New School of Nursing building is certified for promoting sustainability
Due to its innovative and environmentally-friendly infrastructure and design, the new School of Nursing building has been granted Leadership in Energy and Environmental Design Gold Certification from the U.S. Green Building Council, the second-highest level of certification from the council.
According to the LEED website, certified buildings are energy-efficient by using fewer resources — such as water and energy — and environmentally friendly by emitting fewer levels of greenhouse gases. Additionally, the newest version of the certification, called LEED v4, is based on four aspects: materials, taking a performance-based approach, using smart grid thinking and engaging in water efficiency.
Other sites on campus that have also been certified include the Munger Graduate Residences, every residential Quad and the Ross School of Business.
There are four steps to complete to receive the certification, according to the USGBC website. Once it is decided that a project meets LEED Minimum Program Requirements, the building or design project can be registered and an application and certification review fee can be submitted online. The application is then reviewed by the council and, if a project received the certification, a level of certification is decided. The number of points a project earns throughout review determines the level of certification it receives.
The new Nursing School building was constructed with the goal of improving instructional space needs while keeping its environmental impact in mind — the old building did not accommodate the growing number of students interested in nursing and was less efficient, Nursing School Dean Kathleen Potempa said. This is partially due to the fact the North Ingalls building was more than 100 years old and was originally intended to be a hospital facility.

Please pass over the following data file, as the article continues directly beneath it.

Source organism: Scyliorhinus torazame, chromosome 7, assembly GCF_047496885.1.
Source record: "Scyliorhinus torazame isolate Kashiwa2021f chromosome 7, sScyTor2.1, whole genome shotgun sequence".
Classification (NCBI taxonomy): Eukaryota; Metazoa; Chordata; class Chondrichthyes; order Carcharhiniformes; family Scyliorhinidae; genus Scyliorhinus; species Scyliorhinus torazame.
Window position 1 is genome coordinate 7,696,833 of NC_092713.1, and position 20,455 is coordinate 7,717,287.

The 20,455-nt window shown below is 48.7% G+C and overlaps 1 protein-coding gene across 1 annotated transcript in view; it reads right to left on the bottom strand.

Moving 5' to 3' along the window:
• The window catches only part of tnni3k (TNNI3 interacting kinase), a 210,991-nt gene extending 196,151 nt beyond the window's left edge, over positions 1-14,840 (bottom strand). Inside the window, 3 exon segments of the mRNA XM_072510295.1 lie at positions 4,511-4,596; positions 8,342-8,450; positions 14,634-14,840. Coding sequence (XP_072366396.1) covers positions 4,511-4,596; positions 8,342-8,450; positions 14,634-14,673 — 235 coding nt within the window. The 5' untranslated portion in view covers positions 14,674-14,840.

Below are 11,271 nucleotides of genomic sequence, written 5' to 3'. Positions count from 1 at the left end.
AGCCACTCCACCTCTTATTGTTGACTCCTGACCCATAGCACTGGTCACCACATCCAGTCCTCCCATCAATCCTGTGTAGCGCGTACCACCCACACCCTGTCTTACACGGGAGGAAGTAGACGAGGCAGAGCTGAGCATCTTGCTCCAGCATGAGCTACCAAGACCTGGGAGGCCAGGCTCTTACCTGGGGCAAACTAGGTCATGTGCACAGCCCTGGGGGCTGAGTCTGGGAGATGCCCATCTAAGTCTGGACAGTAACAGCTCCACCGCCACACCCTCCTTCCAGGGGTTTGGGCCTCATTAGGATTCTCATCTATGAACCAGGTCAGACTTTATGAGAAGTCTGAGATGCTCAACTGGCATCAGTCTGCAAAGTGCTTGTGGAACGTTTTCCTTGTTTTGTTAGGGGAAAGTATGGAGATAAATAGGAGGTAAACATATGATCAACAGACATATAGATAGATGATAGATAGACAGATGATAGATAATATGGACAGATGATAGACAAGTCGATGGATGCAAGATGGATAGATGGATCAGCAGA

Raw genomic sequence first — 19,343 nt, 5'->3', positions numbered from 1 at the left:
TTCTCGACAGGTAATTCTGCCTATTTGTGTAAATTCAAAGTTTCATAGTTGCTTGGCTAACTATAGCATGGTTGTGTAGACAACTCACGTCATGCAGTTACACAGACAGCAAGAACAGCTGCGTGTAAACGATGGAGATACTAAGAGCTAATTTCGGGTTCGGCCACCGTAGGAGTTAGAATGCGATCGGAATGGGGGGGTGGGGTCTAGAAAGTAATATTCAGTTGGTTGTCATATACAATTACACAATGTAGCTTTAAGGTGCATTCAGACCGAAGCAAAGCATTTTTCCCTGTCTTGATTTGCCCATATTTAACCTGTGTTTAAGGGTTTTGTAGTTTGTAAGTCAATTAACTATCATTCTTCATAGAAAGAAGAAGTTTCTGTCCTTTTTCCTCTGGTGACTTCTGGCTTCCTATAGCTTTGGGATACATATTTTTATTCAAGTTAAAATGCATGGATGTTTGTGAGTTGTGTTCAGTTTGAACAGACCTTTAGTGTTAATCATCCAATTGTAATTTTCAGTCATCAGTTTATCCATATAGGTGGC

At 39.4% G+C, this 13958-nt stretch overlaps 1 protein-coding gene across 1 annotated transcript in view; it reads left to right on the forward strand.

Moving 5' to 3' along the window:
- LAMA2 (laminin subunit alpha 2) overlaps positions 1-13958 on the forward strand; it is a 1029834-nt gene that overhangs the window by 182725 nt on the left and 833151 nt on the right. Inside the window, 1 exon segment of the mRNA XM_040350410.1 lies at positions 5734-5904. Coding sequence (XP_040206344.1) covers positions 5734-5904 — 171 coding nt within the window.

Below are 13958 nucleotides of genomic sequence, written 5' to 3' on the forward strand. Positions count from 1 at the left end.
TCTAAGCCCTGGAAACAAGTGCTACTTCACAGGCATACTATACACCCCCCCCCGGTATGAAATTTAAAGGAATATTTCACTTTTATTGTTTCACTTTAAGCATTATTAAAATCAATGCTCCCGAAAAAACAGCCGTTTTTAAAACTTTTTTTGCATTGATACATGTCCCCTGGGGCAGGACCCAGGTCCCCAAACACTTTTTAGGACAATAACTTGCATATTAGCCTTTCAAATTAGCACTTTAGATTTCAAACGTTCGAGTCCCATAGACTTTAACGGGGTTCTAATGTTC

“The building was not able to support the high-tech environment of today and today’s students and faculty,” Potempa said. “We did not have even Wi-Fi capability until very recently throughout the building. Certainly, it was not very energy efficient. … Basically, it was not designed to support students. It was never designed to be an academic building.”
Completed in 2015, the new building allowed for a better learning and working environment for students and faculty, Potempa said.
“Part of what we wanted was to have a light and bright but yet energy efficient environment for our students and our faculty, and we wanted to have a lot of greenery,” Potempa said.
According to the School of Nursing New Building Sustainability Summary, the 78,000 gross square feet building incorporates a number of specific energy efficiency measures, along with other sustainability features.
The building’s design and systems are projected to save roughly 27 percent of energy compared to buildings that simply meet the current energy code, according to the summary. It accommodates high-efficiency chillers, boilers and a chilled beam cooling system to reduce energy use and supply airflow requirements.
Additionally, 89 percent of the construction waste produced during building was diverted from landfills, 24 percent of the building materials were manufactured and extracted within 500 miles of the site — indicating locally-made materials — and 97 percent of the total wood-based building materials are certified by the Forest Stewardship Council.
Potempa said it is an honor for the school to receive this certification because it is indicative that the building is representative of both modern learning and sustainability.
“We want to not have a big energy footprint while we want the environment to be comfortable, safe and a high-interactive learning space,” Potempa said. “Nursing is a high-stress field. It also is listed as one of the high-stress undergraduate majors on campus, so our students and our faculty need a place where they can feel the warmth and comfort of a naturalistic that is calm and quiet yet with the resources they need to study and learn.”
The School of Nursing will be adding a second green roof to the building next fall to continue to make it more energy-efficient.